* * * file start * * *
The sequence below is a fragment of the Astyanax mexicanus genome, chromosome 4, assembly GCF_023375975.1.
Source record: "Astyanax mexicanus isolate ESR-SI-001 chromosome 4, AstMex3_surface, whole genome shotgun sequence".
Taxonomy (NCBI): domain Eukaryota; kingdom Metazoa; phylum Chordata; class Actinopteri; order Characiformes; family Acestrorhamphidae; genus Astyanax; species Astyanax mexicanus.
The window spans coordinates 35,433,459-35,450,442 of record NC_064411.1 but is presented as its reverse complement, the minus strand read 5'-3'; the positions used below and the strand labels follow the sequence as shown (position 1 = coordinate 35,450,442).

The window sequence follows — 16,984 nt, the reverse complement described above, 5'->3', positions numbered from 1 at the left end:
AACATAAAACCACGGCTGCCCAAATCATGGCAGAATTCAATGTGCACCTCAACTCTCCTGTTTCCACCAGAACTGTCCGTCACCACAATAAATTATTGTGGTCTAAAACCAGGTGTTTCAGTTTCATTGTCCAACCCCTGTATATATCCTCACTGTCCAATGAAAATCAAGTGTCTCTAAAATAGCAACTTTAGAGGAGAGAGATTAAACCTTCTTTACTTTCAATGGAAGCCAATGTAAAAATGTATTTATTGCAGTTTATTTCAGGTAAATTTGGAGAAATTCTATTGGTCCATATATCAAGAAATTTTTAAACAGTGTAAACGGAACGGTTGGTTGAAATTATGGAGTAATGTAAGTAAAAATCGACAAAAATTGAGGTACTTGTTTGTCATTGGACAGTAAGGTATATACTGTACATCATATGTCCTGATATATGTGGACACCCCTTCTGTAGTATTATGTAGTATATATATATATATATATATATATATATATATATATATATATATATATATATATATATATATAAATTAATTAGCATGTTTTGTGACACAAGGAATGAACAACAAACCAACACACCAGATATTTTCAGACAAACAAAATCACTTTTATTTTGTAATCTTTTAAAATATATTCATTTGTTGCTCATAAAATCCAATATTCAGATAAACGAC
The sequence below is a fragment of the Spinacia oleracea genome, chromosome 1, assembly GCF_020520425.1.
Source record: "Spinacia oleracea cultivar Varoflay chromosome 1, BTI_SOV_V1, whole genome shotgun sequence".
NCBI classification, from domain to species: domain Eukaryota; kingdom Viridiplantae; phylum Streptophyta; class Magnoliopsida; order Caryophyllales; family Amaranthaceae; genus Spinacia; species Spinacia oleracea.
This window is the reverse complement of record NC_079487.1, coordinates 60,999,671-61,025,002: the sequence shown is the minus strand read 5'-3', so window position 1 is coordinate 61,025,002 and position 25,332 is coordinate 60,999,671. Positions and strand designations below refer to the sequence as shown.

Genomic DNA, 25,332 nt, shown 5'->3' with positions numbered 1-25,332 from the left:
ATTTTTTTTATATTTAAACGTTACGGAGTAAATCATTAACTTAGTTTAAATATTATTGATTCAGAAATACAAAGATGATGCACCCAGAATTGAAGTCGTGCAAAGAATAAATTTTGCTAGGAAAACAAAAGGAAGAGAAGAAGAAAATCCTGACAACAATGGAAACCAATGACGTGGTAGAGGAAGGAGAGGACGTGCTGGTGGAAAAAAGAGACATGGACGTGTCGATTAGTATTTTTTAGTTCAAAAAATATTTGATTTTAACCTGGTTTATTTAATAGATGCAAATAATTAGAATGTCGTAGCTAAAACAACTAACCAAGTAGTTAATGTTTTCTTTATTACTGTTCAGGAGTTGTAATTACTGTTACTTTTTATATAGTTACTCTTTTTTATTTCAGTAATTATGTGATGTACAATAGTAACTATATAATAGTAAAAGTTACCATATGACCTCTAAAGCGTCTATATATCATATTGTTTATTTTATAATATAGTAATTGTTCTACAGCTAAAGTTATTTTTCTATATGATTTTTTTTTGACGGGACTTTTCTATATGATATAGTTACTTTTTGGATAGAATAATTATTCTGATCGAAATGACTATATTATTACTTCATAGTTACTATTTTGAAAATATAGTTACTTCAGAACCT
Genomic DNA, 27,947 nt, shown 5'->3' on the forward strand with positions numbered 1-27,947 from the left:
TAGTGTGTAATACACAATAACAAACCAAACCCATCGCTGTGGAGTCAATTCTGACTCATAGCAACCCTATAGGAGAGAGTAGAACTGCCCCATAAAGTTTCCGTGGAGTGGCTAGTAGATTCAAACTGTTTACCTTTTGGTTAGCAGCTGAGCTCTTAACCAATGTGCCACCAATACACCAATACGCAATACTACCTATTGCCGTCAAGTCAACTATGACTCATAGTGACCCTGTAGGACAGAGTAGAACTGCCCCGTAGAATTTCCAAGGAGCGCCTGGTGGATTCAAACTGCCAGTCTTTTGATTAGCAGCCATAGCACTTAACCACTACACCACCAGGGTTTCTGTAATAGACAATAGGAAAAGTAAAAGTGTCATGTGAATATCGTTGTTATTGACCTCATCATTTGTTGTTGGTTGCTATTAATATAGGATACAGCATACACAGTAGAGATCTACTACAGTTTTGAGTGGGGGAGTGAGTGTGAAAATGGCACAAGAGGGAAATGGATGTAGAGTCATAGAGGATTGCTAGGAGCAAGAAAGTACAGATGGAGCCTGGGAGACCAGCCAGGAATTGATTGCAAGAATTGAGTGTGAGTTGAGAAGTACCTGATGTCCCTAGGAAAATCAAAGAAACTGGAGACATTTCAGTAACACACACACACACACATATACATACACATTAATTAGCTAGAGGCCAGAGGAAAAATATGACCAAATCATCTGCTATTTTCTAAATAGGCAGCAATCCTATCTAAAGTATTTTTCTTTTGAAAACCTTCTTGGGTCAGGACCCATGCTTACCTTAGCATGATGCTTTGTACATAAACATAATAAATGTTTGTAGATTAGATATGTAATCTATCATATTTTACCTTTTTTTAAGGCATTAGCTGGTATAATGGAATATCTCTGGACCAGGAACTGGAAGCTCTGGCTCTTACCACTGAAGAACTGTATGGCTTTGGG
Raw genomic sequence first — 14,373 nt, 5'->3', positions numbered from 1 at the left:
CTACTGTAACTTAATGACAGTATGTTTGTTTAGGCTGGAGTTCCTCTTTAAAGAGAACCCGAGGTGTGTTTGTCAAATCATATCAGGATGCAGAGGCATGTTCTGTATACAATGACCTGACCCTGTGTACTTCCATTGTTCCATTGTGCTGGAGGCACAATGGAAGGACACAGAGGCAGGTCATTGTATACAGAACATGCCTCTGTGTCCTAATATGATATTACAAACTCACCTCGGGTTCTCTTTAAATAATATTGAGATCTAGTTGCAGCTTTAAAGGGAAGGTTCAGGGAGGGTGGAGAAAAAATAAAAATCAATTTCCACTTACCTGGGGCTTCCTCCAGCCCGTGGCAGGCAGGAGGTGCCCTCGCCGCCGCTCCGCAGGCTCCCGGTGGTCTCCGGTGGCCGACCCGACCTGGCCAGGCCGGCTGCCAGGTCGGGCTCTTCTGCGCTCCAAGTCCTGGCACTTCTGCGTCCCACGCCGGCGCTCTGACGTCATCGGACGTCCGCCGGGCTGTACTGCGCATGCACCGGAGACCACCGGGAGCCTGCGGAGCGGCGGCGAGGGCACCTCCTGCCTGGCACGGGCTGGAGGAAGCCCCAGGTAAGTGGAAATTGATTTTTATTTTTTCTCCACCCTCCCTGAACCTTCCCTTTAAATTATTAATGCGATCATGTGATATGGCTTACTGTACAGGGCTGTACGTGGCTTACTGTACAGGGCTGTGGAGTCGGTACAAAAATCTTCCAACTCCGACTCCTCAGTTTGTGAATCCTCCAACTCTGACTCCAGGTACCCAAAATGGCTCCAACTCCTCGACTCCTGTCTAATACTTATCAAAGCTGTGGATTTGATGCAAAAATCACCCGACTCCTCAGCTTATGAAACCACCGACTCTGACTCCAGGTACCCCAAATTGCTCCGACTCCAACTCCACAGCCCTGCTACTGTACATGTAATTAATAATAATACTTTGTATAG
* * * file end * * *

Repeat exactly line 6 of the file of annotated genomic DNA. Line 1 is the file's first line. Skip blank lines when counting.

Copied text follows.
AACATAAAACCACGGCTGCCCAAATCATGGCAGAATTCAATGTGCACCTCAACTCTCCTGTTTCCACCAGAACTGTCCGTCACCACAATAAATTATTGTGGTCTAAAACCAGGTGTTTCAGTTTCATTGTCCAACCCCTGTATATATCCTCACTGTCCAATGAAAATCAAGTGTCTCTAAAATAGCAACTTTAGAGGAGAGAGATTAAACCTTCTTTACTTTCAATGGAAGCCAATGTAAAAATGTATTTATTGCAGTTTATTTCAGGTAAATTTGGAGAAATTCTATTGGTCCATATATCAAGAAATTTTTAAACAGTGTAAACGGAACGGTTGGTTGAAATTATGGAGTAATGTAAGTAAAAATCGACAAAAATTGAGGTACTTGTTTGTCATTGGACAGTAAGGTATATACTGTACATCATATGTCCTGATATATGTGGACACCCCTTCTGTAGTATTATGTAGTATATATATATATATATATATATATATATATATATATATATATATATATATATATATATATATAAATTAATTAGCATGTTTTGTGACACAAGGAATGAACAACAAACCAACACACCAGATATTTTCAGACAAACAAAATCACTTTTATTTTGTAATCTTTTAAAATATATTCATTTGTTGCTCATAAAATCCAATATTCAGATAAACGAC